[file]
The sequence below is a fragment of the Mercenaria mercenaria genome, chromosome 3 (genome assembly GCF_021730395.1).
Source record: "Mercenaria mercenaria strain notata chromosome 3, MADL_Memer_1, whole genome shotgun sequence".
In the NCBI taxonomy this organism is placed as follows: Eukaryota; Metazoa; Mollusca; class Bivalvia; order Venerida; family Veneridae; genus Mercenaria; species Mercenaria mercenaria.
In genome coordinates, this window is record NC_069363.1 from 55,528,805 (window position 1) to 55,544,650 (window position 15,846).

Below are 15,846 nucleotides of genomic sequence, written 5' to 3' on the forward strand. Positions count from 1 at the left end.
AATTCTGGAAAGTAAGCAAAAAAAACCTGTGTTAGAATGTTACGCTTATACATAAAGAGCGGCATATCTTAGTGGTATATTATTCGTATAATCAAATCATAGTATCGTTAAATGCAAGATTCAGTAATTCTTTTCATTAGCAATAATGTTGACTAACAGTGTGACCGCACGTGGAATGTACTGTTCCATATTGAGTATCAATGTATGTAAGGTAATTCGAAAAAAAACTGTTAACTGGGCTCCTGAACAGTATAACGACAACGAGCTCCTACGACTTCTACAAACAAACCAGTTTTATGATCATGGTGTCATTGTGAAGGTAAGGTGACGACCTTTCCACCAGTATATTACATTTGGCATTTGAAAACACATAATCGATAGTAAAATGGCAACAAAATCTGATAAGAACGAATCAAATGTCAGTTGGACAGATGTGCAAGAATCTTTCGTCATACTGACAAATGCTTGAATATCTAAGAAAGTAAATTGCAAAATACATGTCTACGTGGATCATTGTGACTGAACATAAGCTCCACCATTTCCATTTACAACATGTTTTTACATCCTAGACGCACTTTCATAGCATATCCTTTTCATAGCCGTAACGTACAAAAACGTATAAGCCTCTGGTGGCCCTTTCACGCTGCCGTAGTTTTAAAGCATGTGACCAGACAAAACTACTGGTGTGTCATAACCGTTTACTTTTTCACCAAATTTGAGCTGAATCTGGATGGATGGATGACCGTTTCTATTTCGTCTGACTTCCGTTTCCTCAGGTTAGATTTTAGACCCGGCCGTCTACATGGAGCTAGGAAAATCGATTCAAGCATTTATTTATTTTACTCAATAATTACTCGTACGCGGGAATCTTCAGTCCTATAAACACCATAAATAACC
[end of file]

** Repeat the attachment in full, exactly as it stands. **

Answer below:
The sequence below is a fragment of the Mercenaria mercenaria genome, chromosome 3 (genome assembly GCF_021730395.1).
Source record: "Mercenaria mercenaria strain notata chromosome 3, MADL_Memer_1, whole genome shotgun sequence".
In the NCBI taxonomy this organism is placed as follows: Eukaryota; Metazoa; Mollusca; class Bivalvia; order Venerida; family Veneridae; genus Mercenaria; species Mercenaria mercenaria.
In genome coordinates, this window is record NC_069363.1 from 55,528,805 (window position 1) to 55,544,650 (window position 15,846).

Below are 15,846 nucleotides of genomic sequence, written 5' to 3' on the forward strand. Positions count from 1 at the left end.
AATTCTGGAAAGTAAGCAAAAAAAACCTGTGTTAGAATGTTACGCTTATACATAAAGAGCGGCATATCTTAGTGGTATATTATTCGTATAATCAAATCATAGTATCGTTAAATGCAAGATTCAGTAATTCTTTTCATTAGCAATAATGTTGACTAACAGTGTGACCGCACGTGGAATGTACTGTTCCATATTGAGTATCAATGTATGTAAGGTAATTCGAAAAAAAACTGTTAACTGGGCTCCTGAACAGTATAACGACAACGAGCTCCTACGACTTCTACAAACAAACCAGTTTTATGATCATGGTGTCATTGTGAAGGTAAGGTGACGACCTTTCCACCAGTATATTACATTTGGCATTTGAAAACACATAATCGATAGTAAAATGGCAACAAAATCTGATAAGAACGAATCAAATGTCAGTTGGACAGATGTGCAAGAATCTTTCGTCATACTGACAAATGCTTGAATATCTAAGAAAGTAAATTGCAAAATACATGTCTACGTGGATCATTGTGACTGAACATAAGCTCCACCATTTCCATTTACAACATGTTTTTACATCCTAGACGCACTTTCATAGCATATCCTTTTCATAGCCGTAACGTACAAAAACGTATAAGCCTCTGGTGGCCCTTTCACGCTGCCGTAGTTTTAAAGCATGTGACCAGACAAAACTACTGGTGTGTCATAACCGTTTACTTTTTCACCAAATTTGAGCTGAATCTGGATGGATGGATGACCGTTTCTATTTCGTCTGACTTCCGTTTCCTCAGGTTAGATTTTAGACCCGGCCGTCTACATGGAGCTAGGAAAATCGATTCAAGCATTTATTTATTTTACTCAATAATTACTCGTACGCGGGAATCTTCAGTCCTATAAACACCATAAATAACC